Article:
Slim Till Dead (2005)

Rating: C

Dir: Marco Mak
Star: Anthony Wong, Cherrie Ying, Sheren Tang, Raymond Wong Ho-yin

This is a Wong Jing production, so you know that means you’re in for a wild ride. That can break one of two ways, and even as someone with a greater tolerance for Wong than many people, this isn’t one of his more successful efforts. It’s a slightly lumpy mix of thriller, comedy (naturally!) and soap-opera; the individual parts aren’t bad, they just don’t mesh in the way better film-makers might manage to pull off. I was drawn in by the idea of Anthony Wong playing a cop hunting a serial killer; given his best known movies, it seems almost against the law to have a psycho in your movie that he’s not playing. But that’s a bit unfair, as he’s actually pretty good in any role.

Here, he’s downtrodden detective Sergeant Tak, facing challenges both at work and in his personal life. He just got overlooked for a promotion, and as a result of a previous incident, can’t hold a gun without shaking. Meanwhile, his wife Ling (Tang), an ex-cop herself, resolutely refuses to put out. Why, is one of those things the film never bothers to explain, since it’s mostly played for cheap laughs. It doesn’t make much sense, since Ling clearly does care about her husband. He, however, is largely engaged elsewhere, tracking down a killer who is abducting models and subjecting them to a highly effective weight loss program. By the time they’re done, they weigh exactly 70 pounds. Sure, they may be lacking a pulse. Or legs. That’s a small price to pay, surely?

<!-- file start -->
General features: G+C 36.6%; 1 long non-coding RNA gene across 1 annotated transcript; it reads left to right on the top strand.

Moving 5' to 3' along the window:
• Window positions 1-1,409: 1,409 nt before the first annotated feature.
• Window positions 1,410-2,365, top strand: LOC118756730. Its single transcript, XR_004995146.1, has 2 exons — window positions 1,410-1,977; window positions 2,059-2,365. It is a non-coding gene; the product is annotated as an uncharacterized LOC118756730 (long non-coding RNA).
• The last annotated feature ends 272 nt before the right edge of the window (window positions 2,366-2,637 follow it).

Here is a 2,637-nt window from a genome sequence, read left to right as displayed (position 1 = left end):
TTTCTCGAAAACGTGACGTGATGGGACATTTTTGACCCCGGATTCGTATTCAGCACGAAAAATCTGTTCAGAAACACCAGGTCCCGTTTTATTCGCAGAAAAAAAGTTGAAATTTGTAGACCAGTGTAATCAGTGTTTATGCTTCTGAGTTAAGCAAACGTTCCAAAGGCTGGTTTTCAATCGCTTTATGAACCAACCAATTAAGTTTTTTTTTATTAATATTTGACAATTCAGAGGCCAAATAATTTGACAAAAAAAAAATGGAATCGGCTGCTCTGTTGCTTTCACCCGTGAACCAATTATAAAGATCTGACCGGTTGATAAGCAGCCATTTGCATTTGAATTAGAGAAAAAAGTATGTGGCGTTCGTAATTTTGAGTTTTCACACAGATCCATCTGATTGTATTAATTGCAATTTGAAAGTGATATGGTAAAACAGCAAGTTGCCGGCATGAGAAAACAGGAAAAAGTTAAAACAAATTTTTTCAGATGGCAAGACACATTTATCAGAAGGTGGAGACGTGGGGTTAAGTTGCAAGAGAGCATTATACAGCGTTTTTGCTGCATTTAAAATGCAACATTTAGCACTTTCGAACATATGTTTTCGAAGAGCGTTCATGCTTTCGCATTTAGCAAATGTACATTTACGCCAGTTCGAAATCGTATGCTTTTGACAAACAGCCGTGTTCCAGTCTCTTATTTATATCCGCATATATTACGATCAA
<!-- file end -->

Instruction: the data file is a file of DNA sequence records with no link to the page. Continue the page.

You get the sense there is an element of social satire here, lampooning the cultural obsession with weight loss, as we as reality television. The victims are involved with a beauty pageant show that is apparently ridiculously popular. We first meet Tak in a hostage situation, where both sides take a pause to find out this week’s winner (even though it’s generally acknowledged the outcome is predetermined). Perhaps related (or perhaps not): the character, played by Wong Jing, who is promoted over the sergeant’s head, is called William Hung. This is the purest example of a “2005 called: they want their reality TV reference back” moment I’ve ever seen. However, the portrayal is probably too broad to be considered “satire”; parody is closer to the mark, since there isn’t much apparent point.

Well, except for the salacious boobs ‘n’ button camera angles from which the bikini-clad contestants are observed. It’s hard to tell if this is commentary, or just Wong Jing being Wong Jing. Mak does bring a certain style to things, drenching the entirety of Hong Kong in a blue neon glaze. And if I can’t say there is much of a surprise when the identity of the killer is eventually revealed, there are just about enough bumps in the road along the way to justify the viewing experience. Wong is worth watching as usual; just don’t expect anything like his peak performances.